Yes, perhaps their situation is not exactly like yours. Maybe the nano-tech field wasn’t around during their time. But there are timeless principles that they used to get to where they want to get that you can use as well.
That brings us to the big lesson of this:
Your situation is not unique. Stop whining about your issue (lack of education, debt, poverty, career progression, promotion, marketing, getting to 7 or 8 figures, etc.) and actually learn from the best people in the field to learn how you can solve this.
Actually do something instead of sitting there blaming others.
Assume a solution exists.
Use the “Imaginary Perfect You” Exercise
Imagine that the best version of you 5 years in the future came to you and told you how you got to where you are. This version of you is the most resourceful, street-smart, hard-working, highest potential version of you there is.
What would this person tell you how you solved this problem?
If this perfect version of you existed, what would he tell you to do? Imagine it vividly to incorporate your visual and spatial brain. Imagine him in front of you.
Use the Role Model Exercise
Another similar exercise is to pick a role model that is exactly where you want to be in life or as close as possible. Someone who actually exists.
Imagine what this person would tell you to do if he was there. This incorporates you visualizing his attitudes, mindsets, and behaviors to bring together how he would act.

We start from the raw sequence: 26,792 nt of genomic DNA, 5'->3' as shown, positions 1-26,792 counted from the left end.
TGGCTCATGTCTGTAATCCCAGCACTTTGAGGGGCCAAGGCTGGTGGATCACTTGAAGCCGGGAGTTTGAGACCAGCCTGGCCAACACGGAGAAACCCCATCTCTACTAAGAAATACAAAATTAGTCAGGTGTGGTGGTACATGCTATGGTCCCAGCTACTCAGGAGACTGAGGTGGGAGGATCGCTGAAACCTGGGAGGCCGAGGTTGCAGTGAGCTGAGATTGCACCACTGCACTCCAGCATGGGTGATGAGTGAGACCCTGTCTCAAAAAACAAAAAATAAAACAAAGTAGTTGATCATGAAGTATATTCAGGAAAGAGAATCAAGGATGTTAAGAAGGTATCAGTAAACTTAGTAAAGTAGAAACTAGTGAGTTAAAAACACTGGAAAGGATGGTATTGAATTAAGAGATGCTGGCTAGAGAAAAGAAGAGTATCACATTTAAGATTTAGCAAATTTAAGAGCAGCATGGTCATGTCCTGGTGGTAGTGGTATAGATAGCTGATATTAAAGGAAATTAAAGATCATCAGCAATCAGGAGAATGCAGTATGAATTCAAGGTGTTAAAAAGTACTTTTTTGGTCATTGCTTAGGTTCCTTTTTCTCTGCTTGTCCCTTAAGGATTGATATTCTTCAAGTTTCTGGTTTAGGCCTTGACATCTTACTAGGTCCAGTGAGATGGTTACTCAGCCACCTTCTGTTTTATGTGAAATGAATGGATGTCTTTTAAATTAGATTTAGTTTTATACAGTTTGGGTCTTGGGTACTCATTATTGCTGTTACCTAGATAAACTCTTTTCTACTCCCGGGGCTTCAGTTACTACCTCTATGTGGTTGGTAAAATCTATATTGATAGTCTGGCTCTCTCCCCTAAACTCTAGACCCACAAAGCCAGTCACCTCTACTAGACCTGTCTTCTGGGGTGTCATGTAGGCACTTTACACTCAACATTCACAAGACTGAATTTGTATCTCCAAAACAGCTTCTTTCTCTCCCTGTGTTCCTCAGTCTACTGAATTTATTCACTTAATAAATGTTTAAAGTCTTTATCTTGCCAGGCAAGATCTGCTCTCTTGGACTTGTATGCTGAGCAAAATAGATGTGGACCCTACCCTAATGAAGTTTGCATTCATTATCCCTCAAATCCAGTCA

What Happens When You Do This:
Here’s what happens when you do this. You act and think on a much higher level than most people ever do.
Before you would think:
“I don’t have the experience or background.”
“My job is good enough and I’ll have to settle.”
“It’s all about connections. I’m screwed.”
Now, you think:
“I can get the experience. I know that if one method doesn’t work, people have told me to be patient, don’t get nervous, and I will eventually get something because there’s multiple pathways to an industry and career I want, not just one.”
“My current job is good. But successful people have told me that I can make it even better so that I can feel more fulfilled and better give my gifts to the world.”
“It’s true that connections and networking does matter. Instead of giving up, I will find the right people to talk to and form relationships. Some might reject me, but some will love to help me because of my positivity, hunger, and initiative.”
Excuses are a cornerstone reason why most people never achieve their goals or dream life. They’re comfortable to lean on. It’s easy to believe the lie than face the cold truth.
The fact that you’ve read this article is already a huge sign that you will be successful when others will not because others aren’t willing to face their excuses.
Realize that excuses are what keep you in a safe, mediocre world. But safe is the new risky. You are risking living a boring life filled with regrets.
To eat excuses for breakfast, you have to first convince your logical mind they aren’t true by identifying real people and situations to disprove them. But it doesn’t end there. You have to then convince your emotional mind.
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Leave a comment letting me know how you applied this knowledge today and how you relate.